• edu.wustl.caret.desktop - The Caret6 desktop application.
  • edu.wustl.caret.files - Contains classes for reading and writing data files. Also contains some algorithms that operate on files.
  • edu.wustl.caret.giftijlib - Contains classes for reading and writing GIFTI data files.
  • edu.wustl.caret.gui - Contains classes for the graphical user-interface.
  • edu.wustl.caret.guiswingworker - No longer used?
  • edu.wustl.caret.statisticalalgorithm - Contains classes that perform statistical tests. These classes are separate from the statistics package to that this package can be used by both the brain and statistics packages and avoid circular dependencies.
  • edu.wustl.caret.statistics - Contains classes that perform statistical operations on data files.
  • edu.wustl.caret.web - The Caret6 Java Applet that runs in a web browser.
  • edu.wustl.caret.wuswing - Java Swing-based classes for user-interface development.

External and Third-Party Libraries

  • JOGL - This is the Java OpenGL libraries.
  • Wizard - This package is used by "wizard" dialogs, that is, dialogs that are a sequence of pages.

Creating a Caret6 Development Environment

Also see Development QuickStart

Get the Source Code and Other Required Files

  • Create a new directory named "caret6_development" and change into the new directory.
  • Get the Caret6 Source code by running one of the following commands:
    • hg clone <path-to-hippocampus>/DS4600/REPOSITORIES_SOURCE_CODE/caret6/caret6_source ./caret6_source
    • hg clone ssh:// ./caret6_source
  • Copy the file "<path-to-hippocamps>/DS4600/REPOSITORIES_SOURCE_CODE/caret6/" to the directory that contains "caret6_source".
  • Unzip the

The current directory should now have three subdirectories.

  • caret6_source contains the source code.
  • distributions contains files for assembling the Caret6 and WebCaret6 distributions.
  • libraries_external contains java libraries used by Caret6.

Build the Source Code

  • Change into the caret6_source directory.
  • Run the command "mvn clean".
  • Run the command "mvn package".

Create Executables

  • Change into the parent directory (caret6_development) and then change into the directory "distributions/caret6_deploy".
  • Run the command "./" which creates a file named This ZIP file contains script files for running on each platform (in the "bin_*" directories), the Java classes (in the "jars" directory), and JOGL libraries for each platform (lib_jogl).
  • All Caret programs are contained in one JAR file located in the "jar" directory. Programs and the names of their "main" classes are:
    • caret6 - edu.wustl.caret.desktop.DesktopCaret.
    • caret6_command - edu.wustl.caret.commandline.commandLineMain.
    • caret6_stats - edu.wustl.caret.statistics.StatisticMain
    • WebCaret (runs as Java Applet in a Web Browser) - edu.wustl.caret.web.WebCaret.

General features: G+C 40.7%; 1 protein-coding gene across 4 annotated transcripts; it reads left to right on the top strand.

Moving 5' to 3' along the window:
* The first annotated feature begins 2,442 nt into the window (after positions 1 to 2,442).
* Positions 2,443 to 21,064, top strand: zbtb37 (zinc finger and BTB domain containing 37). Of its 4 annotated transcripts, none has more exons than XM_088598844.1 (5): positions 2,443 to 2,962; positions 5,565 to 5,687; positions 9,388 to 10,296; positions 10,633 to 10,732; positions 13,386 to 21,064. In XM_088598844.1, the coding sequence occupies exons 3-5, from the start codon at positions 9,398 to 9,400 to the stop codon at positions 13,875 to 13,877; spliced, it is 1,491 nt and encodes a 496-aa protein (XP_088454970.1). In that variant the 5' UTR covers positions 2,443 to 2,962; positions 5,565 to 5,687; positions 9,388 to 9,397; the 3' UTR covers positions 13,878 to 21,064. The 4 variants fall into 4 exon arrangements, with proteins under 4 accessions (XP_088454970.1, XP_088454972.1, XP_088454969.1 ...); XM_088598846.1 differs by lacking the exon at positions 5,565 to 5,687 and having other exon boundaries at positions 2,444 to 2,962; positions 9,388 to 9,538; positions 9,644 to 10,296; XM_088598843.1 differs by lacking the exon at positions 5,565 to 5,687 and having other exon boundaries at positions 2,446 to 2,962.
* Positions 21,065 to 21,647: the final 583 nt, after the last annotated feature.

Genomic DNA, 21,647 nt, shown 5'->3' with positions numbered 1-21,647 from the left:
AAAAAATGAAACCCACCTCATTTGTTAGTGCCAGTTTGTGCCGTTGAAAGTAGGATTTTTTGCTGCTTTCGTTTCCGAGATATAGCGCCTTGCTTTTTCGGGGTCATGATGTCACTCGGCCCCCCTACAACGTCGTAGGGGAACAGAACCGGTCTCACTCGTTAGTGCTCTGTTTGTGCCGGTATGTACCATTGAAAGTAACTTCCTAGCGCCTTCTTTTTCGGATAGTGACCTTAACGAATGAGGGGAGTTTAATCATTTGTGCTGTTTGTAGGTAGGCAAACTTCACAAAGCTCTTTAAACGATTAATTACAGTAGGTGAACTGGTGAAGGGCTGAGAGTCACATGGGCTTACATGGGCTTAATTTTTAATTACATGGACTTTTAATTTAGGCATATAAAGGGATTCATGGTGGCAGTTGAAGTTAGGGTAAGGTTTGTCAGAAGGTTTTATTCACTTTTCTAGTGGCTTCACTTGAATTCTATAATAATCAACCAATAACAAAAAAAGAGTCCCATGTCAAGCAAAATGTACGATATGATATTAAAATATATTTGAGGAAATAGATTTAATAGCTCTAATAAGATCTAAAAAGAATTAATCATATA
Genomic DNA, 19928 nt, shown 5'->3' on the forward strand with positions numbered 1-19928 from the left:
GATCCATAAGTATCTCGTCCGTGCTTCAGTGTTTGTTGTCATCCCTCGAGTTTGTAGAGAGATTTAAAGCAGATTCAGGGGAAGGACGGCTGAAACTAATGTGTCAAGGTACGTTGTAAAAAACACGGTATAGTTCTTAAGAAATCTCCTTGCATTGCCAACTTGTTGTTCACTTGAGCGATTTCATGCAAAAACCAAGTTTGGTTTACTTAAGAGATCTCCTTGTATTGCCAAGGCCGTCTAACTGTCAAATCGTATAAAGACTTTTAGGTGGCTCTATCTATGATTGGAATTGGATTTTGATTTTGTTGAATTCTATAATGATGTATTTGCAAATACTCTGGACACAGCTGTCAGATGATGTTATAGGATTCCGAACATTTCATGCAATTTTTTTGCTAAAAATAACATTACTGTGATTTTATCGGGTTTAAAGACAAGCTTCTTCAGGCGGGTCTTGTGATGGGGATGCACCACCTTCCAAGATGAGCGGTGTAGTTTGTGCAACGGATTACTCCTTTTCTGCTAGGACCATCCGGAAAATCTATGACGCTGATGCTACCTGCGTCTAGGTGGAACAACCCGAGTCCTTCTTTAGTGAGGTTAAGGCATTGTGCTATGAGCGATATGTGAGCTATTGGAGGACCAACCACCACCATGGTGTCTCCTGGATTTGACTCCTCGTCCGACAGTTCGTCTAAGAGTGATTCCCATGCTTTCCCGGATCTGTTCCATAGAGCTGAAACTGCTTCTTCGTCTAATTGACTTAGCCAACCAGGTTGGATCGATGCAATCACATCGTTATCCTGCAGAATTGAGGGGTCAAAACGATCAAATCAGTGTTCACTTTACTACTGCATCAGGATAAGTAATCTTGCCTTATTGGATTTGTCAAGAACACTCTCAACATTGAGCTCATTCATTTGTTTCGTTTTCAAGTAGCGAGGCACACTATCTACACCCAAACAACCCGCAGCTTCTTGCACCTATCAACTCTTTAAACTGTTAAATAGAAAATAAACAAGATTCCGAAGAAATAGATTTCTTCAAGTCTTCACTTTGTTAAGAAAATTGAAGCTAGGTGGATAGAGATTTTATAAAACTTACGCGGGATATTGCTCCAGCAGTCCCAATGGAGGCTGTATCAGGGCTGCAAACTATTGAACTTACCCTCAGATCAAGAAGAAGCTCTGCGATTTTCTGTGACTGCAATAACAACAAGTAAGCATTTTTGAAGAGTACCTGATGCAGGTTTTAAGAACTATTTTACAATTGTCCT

Test Executables

  • Change into the directory "caret6".
  • Change into the "bin_" directory that matches your operating system.
  • Run each of the command files in the directory to verify that they run without crashing.

Start and Setup Eclipse

  • Start Eclipse.
  • When asked for a "Workspace", set the workspace with the path to and including the "caret6_source" directory.
  • Select Preferences from File Menu (Eclipse Menu on Mac OSX).
  • Select General->Workspace.
    • Check Save Automatically Before Build.
  • Select General->Editors->Text Editors.
    • Check Insert Spaces for Tabs.
    • Check SHow Line Numbers.
  • Select Java->Code Style->Code Templates.
    • Select Comments->Files. Press the Edit button and enter the text with copyright as shown below.
    • Near the bottom of the dialog, select the checkbox next to Automatically Add Comments fro New Methods and Types.
  • Select Java->Editor->Folding.
    • Deselect Enable Folding.
  • Select Java->Code Style->Organize Imports. Press the New button and enter "edu".
  • Select Java->Compiler->Errors/Warnings.
    • Open Potential Programming Problems
      • Set Serializable Class without serialVersionUID to Ignore.
      • Set Possible Accidental Boolean Assignment to Warning.
      • Set Switch Case Fall Through to Warning.
      • Set Null Pointer Access to Warning.
  • Select Java->Installed JREs.
    • Check JVM1.6.0 (or newest) and deselect all others.
  • Select Java->Installed JREs->Execution Environment.
    • In the left section, select JavaSE-1.6. In the right section check JVM 1.6.0 and uncheck all others.
  • Select Java->Code Style->Formatter.
    • Press the Edit.. button in top right.
    • Select the Indentation tab. Remove "[built it]" from Profile Name.
    • Set Tab Policy to Spaces Only and set both tab size and indentation size to 4.
    • Do this for both the Java Conventions and Eclipse Conventions.
  • Press the OK button to close the preferences dialog. Answer No to Full Build pop-up.
  * Copyright 1995-2010 Washington University School of Medicine.